Friday, October 27, 2017

Specialized equipment helps MTA fight leaf slime

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Long Island Rail Road applies a traction gel during the fall to help increase traction of rail wheels. Long Island Rail Road applies a traction gel during the fall to help increase traction of rail wheels. Metropolitan Transportation Authority / Patrick Cashin

Metropolitan Transportation Authority (MTA) is utilizing a fleet of specialized equipment and increased vegetation control methods to help combat a potentially hazardous by-product of autumn: leaf slime.


When leaves fall on tracks and are then crushed and compacted by wheels, a gelatinous, slime-like substance can occur that reduces the adhesion train wheels have to the rails and can affect a trains stopping distance.

"Anyone who has ever driven a car and tried to brake on a patch of ice knows something of what it feels like for a train engineer who applies the brakes to a train on a patch of rails coated in liquefied leaf residue," said MTA Chairman Joseph Lhota. "As autumn begins we turn our attention to fighting leaves that have fallen on our tracks, but throughout the year we work to combat vegetation along the rails."

MTA's railroads institute slower speeds when slip slide conditions are reported to ensure safety, but crews from the Long Island Rail Road (LIRR), Metro-North Railroad and the Staten Island Railway will also be operating work trains that spray water jets to clear tracks of slimy leaf debris. A specialized Metro-North work train sprays water at high pressure and specially equipped highway/rail trucks use rail scrubbers to remove crushed leaf residue from the tracks. On-board Metro-North diesel passenger trains, "sanders" automatically drop sand onto the tracks to help improve traction and reduce wheel slippage. On the LIRR, a specialized train then applies a traction gel onto the freshly cleared rails that allows train wheels to maintain traction, even in the presence of crushed leaf slime.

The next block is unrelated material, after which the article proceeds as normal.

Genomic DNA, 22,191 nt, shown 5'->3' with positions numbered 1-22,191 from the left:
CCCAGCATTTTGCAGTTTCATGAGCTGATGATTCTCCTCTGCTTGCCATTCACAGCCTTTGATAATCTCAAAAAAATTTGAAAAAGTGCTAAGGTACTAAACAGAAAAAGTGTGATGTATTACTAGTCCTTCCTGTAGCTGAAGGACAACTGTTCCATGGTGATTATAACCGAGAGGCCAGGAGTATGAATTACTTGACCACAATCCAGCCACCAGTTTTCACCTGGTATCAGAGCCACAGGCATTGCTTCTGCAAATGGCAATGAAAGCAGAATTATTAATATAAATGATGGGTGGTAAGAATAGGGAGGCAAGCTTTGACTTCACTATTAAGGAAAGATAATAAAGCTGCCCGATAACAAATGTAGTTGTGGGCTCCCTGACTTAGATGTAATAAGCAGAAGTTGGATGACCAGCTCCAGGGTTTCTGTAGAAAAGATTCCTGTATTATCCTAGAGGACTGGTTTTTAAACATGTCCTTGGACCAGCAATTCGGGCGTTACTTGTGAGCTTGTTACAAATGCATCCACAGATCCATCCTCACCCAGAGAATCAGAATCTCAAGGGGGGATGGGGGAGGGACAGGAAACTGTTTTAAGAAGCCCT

The first step to reducing these delays for the LIRR, Metro-North and the Staten Island Railway is to trim or remove trees and vegetation alongside the tracks, either through railroad personnel or by hiring outside trained and licensed vegetation management contractors. About two thirds of the leaf matter that interferes with railroad operations on Long Island comes from invasive species such as ailanthus trees, black locust trees, Norway maples and bamboo. In the region served by Metro-North, the majority of the leaves come from oak, sugar maple and birch trees and sumac.

LIRR alone plans to engage contractors to trim back vegetation along 80 miles of track in 2018 and 94 miles in 2019. Bushes and trees on LIRR property are subject to removal and tree branches extending onto railroad property may be pruned as well.